Press Releases

Reps. Waters & Smith Commemorate National Memory Screening Day

Bipartisan House Alzheimer’s Caucus and the Alzheimer’s Foundation Call Attention to No-Cost Screenings on Nov. 19

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Washington, DC, Nov 15, 2013 | Latoya Veal | comments

 U.S. Representatives Maxine Waters (D-Calif.) and Chris Smith (R-N.J.), House co-Chairs of the Bipartisan, Bicameral Task Force on Alzheimer's Disease, today encouraged participation in the 11th annual National Memory Screening Day on Nov. 19.

“National Memory Screening Day is a wonderful opportunity for individuals with memory concerns to get free and confidential screenings for Alzheimer’s disease and other problems affecting memory,” said Waters. “It is also an opportunity to raise awareness of Alzheimer’s disease and promote the value of memory screening and early detection.”
“Having worked with the dedicated men and women of the Alzheimer’s Foundation of America (AFA) for many years, I am grateful for their consistent work in raising Alzheimer’s awareness and the benefits of early detection and memory screenings.  Their lead in a coordinated, organized effort helps ensure that Americans have access to the safe evaluation tools that can indicate if further evaluation is warranted,” said Smith. 

AFA initiated the first National Memory Screening Day in 2003 and holds the event in collaboration with local organizations and healthcare professionals each November during National Alzheimer’s Disease Awareness Month.

Alzheimer’s disease is the sixth-leading cause of death in the United States and affects more than 5.4 million Americans, one in eight seniors. The disease, which is characterized by steadily deteriorating loss of thinking, reasoning and memory skills, has a devastating impact on those with the disease but can also take an enormous toll on the 15 million family members and others who act as caregivers to those in need.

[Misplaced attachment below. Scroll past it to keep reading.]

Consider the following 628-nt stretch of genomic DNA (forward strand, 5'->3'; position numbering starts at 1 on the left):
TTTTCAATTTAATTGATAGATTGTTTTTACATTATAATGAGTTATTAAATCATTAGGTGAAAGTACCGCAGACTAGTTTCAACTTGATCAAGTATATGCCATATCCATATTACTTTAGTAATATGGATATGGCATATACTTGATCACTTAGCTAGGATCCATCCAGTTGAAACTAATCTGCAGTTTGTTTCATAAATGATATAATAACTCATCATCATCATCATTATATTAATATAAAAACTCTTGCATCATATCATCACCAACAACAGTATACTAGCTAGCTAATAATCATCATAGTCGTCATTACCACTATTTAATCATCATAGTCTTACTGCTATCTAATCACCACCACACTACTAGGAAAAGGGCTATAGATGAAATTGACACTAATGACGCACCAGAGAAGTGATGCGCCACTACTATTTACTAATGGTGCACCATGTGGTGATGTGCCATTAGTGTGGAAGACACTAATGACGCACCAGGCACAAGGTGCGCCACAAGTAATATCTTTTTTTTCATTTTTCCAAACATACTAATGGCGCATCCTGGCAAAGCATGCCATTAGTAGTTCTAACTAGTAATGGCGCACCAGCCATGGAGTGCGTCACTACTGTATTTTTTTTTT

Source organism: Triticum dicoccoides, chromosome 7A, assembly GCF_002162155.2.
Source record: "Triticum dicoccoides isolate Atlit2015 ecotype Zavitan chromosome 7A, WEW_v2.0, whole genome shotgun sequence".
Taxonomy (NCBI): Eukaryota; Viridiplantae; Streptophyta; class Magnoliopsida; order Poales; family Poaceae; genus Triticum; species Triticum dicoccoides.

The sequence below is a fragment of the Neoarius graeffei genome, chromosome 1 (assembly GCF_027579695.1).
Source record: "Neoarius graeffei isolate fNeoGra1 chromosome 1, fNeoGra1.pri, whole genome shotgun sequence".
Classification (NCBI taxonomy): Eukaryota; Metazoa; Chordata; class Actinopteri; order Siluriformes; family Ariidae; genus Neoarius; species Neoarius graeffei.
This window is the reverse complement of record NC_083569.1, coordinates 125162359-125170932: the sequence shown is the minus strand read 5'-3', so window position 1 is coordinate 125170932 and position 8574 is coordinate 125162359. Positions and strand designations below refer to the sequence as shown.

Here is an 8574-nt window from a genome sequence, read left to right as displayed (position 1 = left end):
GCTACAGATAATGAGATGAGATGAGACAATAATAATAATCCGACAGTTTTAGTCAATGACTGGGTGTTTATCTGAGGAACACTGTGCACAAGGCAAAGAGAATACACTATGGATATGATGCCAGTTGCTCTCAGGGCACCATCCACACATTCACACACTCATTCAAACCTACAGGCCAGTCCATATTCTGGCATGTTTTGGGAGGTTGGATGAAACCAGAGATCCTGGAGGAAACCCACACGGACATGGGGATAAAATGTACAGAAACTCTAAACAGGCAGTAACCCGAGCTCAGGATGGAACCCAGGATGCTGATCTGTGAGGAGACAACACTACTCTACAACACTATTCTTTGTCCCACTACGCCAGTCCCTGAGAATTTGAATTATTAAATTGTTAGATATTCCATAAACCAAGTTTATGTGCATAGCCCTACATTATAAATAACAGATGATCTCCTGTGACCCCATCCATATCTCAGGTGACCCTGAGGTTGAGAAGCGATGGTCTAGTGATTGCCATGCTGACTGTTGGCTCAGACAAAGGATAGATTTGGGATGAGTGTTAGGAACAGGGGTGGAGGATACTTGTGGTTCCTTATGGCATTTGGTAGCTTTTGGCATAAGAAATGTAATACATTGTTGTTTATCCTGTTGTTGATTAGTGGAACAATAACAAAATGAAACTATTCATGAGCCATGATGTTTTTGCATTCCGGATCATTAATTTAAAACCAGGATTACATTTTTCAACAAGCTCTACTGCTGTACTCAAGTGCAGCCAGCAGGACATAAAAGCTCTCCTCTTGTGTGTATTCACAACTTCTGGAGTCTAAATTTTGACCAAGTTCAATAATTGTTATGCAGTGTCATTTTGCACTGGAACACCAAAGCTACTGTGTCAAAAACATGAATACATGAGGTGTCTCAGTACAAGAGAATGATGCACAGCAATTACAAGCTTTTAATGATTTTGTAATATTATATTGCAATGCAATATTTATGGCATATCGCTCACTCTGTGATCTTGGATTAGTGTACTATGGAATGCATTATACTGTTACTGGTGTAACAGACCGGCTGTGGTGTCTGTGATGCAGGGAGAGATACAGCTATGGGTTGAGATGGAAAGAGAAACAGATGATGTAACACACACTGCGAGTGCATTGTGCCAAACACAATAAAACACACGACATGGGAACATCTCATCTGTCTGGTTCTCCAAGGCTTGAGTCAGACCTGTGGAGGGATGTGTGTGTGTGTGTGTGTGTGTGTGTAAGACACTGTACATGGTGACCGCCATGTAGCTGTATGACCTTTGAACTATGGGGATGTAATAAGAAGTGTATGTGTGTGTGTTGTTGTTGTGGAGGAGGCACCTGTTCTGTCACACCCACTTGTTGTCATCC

In New Jersey, an estimated 150,000 individuals over 65 have Alzheimer’s, and nearly 430,000 caregivers provide unpaid care.  In California, over 600,000 have Alzheimer’s disease with 1.2 million family members providing care.

If left unaddressed, the national AD population is projected to triple to 16 million by 2050. It is important to ensure all Americans understand the disease and check out memory problems and memory screenings are an important tool to do so.

On Nov. 19th, local sites are offering free, confidential memory screenings to the public and distribute educational materials about memory concerns, dementia, caregiving and successful aging. Find a site by entering a zip code here:

Last year, an estimated 85,000 people participated at more than 2,300 sites on National Memory Screening Day.  This November, more than 7,000 sites nationwide are participating on November 19 itself or throughout the month.

“Just like people are concerned about the health of their bodies, they should also be concerned about the health of their brains. Likewise, just like doctors regularly test for conditions like heart disease, cancer and diabetes, so should they monitor a person’s memory,” said Carol Steinberg, AFA’s president.  “There is a lot to be said about being proactive when it comes to your memory.”

Memory screenings are a safe and cost-effective intervention leading individuals to seek appropriate clinical resources, thus reducing the costs of long-term care or hospitalization resulting from undiagnosed complications. A memory screening is not used to diagnose any illness but is used as an indicator to determine whether a person might benefit from further examination by a qualified physician. Screenings also greatly benefit those with normal scores, by allaying fears, providing a baseline for future screenings, and promoting chronic disease prevention and successful aging.

“Early detection of Alzheimer’s disease improves treatment and helps individuals and families plan for their future,” said Waters. “I congratulate the Alzheimer’s Foundation of America for organizing the 11th annual National Memory Screening Day.”

“We know that early diagnosis, treatment and access to support services have demonstrable benefits for an individual’s health and can lower the cost of long-term treatment,” said Smith. “Tuesday, you can learn more about memory problems and brain health, and get screened locally, at no cost.  Everyone should sign up for this opportunity.”

For additional information on Alzheimer’s disease and memory screenings, visit:


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